October 24, 2005

I can't even count how many times this has happened here in Sunol, it continually amazes me to see how closely woven we are here in our small town. In September, Sunol Glen School teacher's aide, Darlene Wexner gathered the students together to make a huge 21 foot postcard to send to the kids that were victims to hurricane Katrina. The postcard, which they called "Hands That Care", included over 200 small handprints and heartfelt words written by all the students.

When Darlene went to the Sunol Post Office to mail the gift, she discovered that it was going to be almost impossible to get the giant postcard to the kids. It could not be sent by mail nor express carrier, so she left the post office disappointed. What Darlene did not know was that she had forgotten her car keys on the post office counter and the woman standing in line behind her was in the process of collecting items to send to the Hurricane victims. Yes, that woman, Christine Harris returned Darlene's keys to her and offered to take the postcard to St. Isadore Church in Danville where they were collecting donations. Christine and husband Van Harris have actually collected 5 truck loads of donated items from the residents of Sunol.

Darlene is a teacher's aide in the Art Department at the school so it was fitting that she also collected brand new art supplies and school books for the children and the Harris' are ready to deliver those as well. "Getting the art supplies to them means that we still remember them, yes maybe it was a couple months ago but we have not forgot them", says Darlene.

Now Darlene has taken on the task of delivering Halloween treats in the form of candy- grams. She is hoping to have approximately 400 lollipops to be delivered to the kids of Katrina from all the students at Sunol Glen School.

Darlene said, "The first graders put together candy grams and wrote little notes. They call them their hurricane buddies. Some of notes said, 'Don't worry be happy ', 'There is still hope' and 'We are here for you'. And someone even drew a picture of a little girl holding a band aid".

The annual 4-H Halloween Trunk or Treat (yes I did say "trunk") is being held on the 31st and Jayne Wells, Community Leader at Sunol 4-H is looking for folks to join in the fun.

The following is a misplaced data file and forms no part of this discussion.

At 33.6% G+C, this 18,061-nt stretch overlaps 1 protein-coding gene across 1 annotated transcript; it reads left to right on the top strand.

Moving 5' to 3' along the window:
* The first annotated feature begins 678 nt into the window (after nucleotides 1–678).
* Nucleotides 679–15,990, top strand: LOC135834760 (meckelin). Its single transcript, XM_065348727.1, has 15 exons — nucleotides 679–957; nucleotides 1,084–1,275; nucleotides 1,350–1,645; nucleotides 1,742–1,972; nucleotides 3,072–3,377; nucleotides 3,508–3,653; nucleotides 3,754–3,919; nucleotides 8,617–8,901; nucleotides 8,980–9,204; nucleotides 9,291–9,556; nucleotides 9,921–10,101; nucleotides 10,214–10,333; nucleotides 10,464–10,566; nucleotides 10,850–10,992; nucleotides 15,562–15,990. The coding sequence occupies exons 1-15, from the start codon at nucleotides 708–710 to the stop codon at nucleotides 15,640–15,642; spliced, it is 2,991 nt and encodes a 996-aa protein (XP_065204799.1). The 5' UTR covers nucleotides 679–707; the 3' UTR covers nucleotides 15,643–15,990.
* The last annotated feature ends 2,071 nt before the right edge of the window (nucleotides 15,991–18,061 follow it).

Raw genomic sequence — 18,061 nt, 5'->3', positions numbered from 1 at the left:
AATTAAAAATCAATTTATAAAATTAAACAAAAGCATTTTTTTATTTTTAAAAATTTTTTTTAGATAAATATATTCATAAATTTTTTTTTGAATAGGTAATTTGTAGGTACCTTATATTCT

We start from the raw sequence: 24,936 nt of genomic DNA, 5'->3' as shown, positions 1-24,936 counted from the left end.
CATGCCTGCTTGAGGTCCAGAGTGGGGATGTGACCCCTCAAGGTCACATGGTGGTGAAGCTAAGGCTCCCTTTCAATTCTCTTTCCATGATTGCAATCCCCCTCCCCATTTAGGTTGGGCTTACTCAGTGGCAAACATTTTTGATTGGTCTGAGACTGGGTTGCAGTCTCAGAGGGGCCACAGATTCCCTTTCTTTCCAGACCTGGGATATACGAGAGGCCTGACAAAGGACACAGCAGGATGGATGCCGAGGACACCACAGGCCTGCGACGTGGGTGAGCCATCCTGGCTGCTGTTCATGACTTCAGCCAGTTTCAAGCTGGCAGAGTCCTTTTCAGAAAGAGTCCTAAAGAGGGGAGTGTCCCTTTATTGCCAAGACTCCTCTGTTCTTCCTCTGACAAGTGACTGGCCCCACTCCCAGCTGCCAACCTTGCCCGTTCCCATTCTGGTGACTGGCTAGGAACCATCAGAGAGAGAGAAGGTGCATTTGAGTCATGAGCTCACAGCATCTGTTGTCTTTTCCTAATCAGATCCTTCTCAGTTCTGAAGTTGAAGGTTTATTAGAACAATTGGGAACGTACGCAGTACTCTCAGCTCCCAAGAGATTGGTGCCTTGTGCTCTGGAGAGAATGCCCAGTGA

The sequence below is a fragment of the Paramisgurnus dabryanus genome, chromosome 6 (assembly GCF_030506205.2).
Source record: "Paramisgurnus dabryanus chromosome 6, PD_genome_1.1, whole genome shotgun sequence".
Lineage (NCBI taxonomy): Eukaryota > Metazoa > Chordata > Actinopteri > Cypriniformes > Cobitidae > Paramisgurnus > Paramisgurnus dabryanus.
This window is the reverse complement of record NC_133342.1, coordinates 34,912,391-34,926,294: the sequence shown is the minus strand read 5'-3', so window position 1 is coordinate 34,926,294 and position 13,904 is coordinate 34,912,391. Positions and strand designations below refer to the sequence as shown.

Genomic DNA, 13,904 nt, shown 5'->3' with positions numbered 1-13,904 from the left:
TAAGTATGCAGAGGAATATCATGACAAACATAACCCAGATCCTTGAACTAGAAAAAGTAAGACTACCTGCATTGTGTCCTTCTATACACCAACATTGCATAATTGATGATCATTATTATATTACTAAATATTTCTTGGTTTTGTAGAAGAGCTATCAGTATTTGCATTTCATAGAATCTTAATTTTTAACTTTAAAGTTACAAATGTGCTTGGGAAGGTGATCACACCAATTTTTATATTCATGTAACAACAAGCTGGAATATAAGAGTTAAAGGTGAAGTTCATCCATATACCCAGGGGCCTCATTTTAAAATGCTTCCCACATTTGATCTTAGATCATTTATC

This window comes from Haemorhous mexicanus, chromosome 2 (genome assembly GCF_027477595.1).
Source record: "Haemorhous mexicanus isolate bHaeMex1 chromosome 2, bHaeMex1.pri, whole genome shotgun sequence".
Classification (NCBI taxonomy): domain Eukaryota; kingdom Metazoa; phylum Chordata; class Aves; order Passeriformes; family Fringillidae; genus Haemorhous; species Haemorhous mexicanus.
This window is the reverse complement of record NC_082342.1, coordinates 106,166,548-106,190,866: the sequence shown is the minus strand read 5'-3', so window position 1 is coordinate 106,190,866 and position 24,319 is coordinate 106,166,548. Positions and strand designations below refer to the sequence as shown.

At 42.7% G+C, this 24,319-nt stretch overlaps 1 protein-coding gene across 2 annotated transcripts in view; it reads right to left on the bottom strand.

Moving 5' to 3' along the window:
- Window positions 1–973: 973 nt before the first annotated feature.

Due to the rural nature of our community, the 4-H has found a safer alternative rather than going door to door collecting treats. The kids go trunk to trunk at Sunol Glen School.

"It is a great time for everyone of all ages! Please join us in turning your car, truck, SUV or horse trailer into a haunted lair for the little tricksters! There have been some very creative trunks for treats in the past. One trunk had a coffin with a vampire; a horse trailer had skeletons playing cards, with eerie sounds and rats on the floor. The possibilities are endless. Please arrive at 5:30 for set-up if you would like join us with your 'scary mobile". For more information please contact Jayne at 925-862-9040.

Be sure to stop by Sunol Regional Park and say goodbye to Supervising Naturalist, Norm Kidder. After 33 years with the East Bay Regional Park, Norm is looking forward to retiring. Norm plans on using his time to write a book about Stone Age technology titled, "Old Ways, A User's Guide to the Stone Age".

Norm's last program in Sunol will be guiding a hunter/gatherer hike through the park on November 5.

Beware! For those of you who live in Kilkare Woods. It was a little frightening for Faye Dishong when out walking his dog on the morning of October 10. Faye discovered a dead deer in the ballpark near the swimming pool pump house. He soon noticed some distinct scratches and bites marks on the deer and notified the authorities. Although unconfirmed by my phone call to the Alameda County Animal Control, Faye said the officer who arrived to dispose of the deer said it was definitely killed by a mountain lion.

Around Sunol
Sunol.net Home